Healthy Children - July 2018

Vary Your Protein Routine

Protein foods include both animal (meat, poultry, seafood, and eggs) and plant (beans, peas, soy products, nuts, and seeds) sources. We all need protein-but most Americans eat enough and some eat more that they need. How much is enough? Most people, ages 9 and older, should eat 5 to 7 ounces of protein foods each day depending on overall calorie needs.

  1. Vary your protein food choices
    1. Eat a variety of foods from the Protein Foods Group each week. Experiment with beans or peas, nuts, soy, and seafood as main dishes.
  2. Choose seafood twice a week.
    1. Eat seafood in place of meat or poultry twice a week. Select a variety of seafood, including those that are higher in oils and low in mercury, such as salmon, trout, and herring.
  3. Select lean Meat and Poultry
    1. Choose lean cuts of meat like a round or sirloin and ground beef that is at least 93% lean. Trim or drain fat from meat and remove the poultry skin.
  4. Save with eggs.
    1. Eggs can be inexpensive protein option and part of a healthy eating style. Make eggs part of your weekly choices.
  5. Eat plant protein foods more often.
    1. Try beans and peas (kidney, pinto, black, or white beans; split peas; chickpeas; hummus), soy products (tofu, tempeh, and veggie burgers), nuts, and seeds. They are lower in saturated fat and some are higher in fiber.
  6. Consider Nuts and Seeds.
    1. Choose unsalted nuts or seeds as a snack, on salads or in main dishes. Nut and seeds are a concentrated source of calories, so eat small portions to keep calories in check.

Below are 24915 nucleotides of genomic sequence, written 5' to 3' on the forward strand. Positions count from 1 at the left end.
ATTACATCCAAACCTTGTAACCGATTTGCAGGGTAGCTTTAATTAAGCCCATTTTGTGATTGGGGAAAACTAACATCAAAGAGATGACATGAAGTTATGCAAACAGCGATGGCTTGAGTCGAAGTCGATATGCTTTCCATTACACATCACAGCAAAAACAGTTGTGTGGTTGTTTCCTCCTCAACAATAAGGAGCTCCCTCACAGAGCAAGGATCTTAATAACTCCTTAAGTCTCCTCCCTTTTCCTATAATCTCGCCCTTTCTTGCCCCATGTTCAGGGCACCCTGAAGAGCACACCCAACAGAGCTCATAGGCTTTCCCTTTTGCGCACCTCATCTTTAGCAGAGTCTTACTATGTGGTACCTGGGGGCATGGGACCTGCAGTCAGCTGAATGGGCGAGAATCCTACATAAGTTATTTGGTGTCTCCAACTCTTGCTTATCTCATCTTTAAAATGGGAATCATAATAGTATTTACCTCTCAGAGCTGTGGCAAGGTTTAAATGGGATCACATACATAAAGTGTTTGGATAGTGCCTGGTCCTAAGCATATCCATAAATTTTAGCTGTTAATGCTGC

7. Keep it tasty and healthy.
    1. Try grilling, broiling, roasting, or baking—they don’t add extra fat. Some lean meats need slow, moist cooking to be tender—try a slow cooker for them. Avoid breading meat or poultry, which adds calories.
  8. Make a healthy sandwich.
    1. Choose turkey, roast beef, canned tuna or salmon, or peanut butter for sandwiches. Many deli meats, such as regular bologna or salami, are high in fat and sodium—make them occasional treats only.
  9. Think small when it comes to meat portions.
    1. Get the flavor you crave but in a smaller portion. Make or order a small turkey burger or a “petite” size steak.
  10. Check the sodium.
    1. Check the Nutrition Facts label to limit sodium. Salt is added to many canned foods—including soups, vegetables, beans, and meats. Many processed meats—such as ham, sausage, and hot dogs—are high in sodium. Some fresh chicken, turkey, and pork are brined in a salt solution for flavor and tenderness.